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The calculation of the area of the $\mathbb{R}^2$ plane depends on filtering used. I think, the most natural filtering is along the radius in polar coordinates:

$$S_{\mathbb{R}^2}=\int_0^\infty 2\pi r dr=2\pi\left(\frac{\tau^2}2+\frac1{24}\right)=\pi\tau^2+\frac\pi{12}$$

where $\tau=\int_0^\infty dx$.

The regularized value of this area is $0$. On the other hand, the area of a disk with radius $\tau$ (equal to the length of the real semi-axis) is $S_c=\pi\tau^2$, and its regularized value is $-\frac\pi{12}$.

Thus, $S_{\mathbb{R}^2}-S_c=\frac\pi{12}$. I wonder, where this area difference comes from? Does it originate from the fact that the plane should not be considered a disk of infinite radius? Or it is some glitch of integration technique?

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    $\begingroup$ How on earth can it be meaningful to attach any value to this integral except $\infty$? $\endgroup$ Apr 19, 2020 at 8:39
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    $\begingroup$ How do you get the integral equal to $2\pi\left(\frac{\tau^2}2+\frac1{24}\right)$? $\endgroup$
    – Wojowu
    Apr 19, 2020 at 11:38
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    $\begingroup$ @Wojowu the formula appears in this post of OP, I got lost before arriving to it so I cannot comment further on it. $\endgroup$
    – Dabed
    Apr 19, 2020 at 23:58
  • $\begingroup$ @Anixx: You ask quite a few questions about your own theory of divergent integrals, which surely very few people are qualified to answer. Is there a good reference where your theory is developed in full rigour and detail, so that it might be possible for mathematicians other than you to answer your questions? $\endgroup$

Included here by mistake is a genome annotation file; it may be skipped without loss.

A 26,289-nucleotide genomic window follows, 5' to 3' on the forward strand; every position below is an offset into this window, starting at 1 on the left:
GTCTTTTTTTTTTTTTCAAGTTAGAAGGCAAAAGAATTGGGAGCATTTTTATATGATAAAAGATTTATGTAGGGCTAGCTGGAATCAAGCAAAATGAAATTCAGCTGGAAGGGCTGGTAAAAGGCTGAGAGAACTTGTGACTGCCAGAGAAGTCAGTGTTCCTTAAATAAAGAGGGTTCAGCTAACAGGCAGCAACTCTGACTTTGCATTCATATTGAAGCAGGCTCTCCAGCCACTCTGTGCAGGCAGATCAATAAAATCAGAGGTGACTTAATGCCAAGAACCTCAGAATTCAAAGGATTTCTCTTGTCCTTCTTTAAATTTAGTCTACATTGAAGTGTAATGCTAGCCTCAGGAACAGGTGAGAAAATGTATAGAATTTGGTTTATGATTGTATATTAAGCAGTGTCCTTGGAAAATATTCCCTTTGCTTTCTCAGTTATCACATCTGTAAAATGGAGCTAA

– Ben McKay
    Jan 15 at 17:22
  • $\begingroup$ @BenMcKay for now, I think, there is no theory because I found that the proposed approach was non-natural definition. It seems, the Levi-Civita type of construction is more natural. On the other hand, I am looking at whether one can be merged/embedded into the other. If you want an outdated text, I can provide a reference... $\endgroup$
    – Anixx
    Jan 15 at 17:38

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Apparently, the discrepancy comes from my use of non-natural definition of multiplication of divergent integrals. When using a more natural and intuitive Levi-Civita field kind of construction, the multiplication gives

$\int_0^\infty dx\cdot \int_0^\infty dx=\omega^2=2\int_0^\infty x dx$.

So, the areas in both cases are $\pi\omega^2$, where $\omega=\int_0^\infty dx$.

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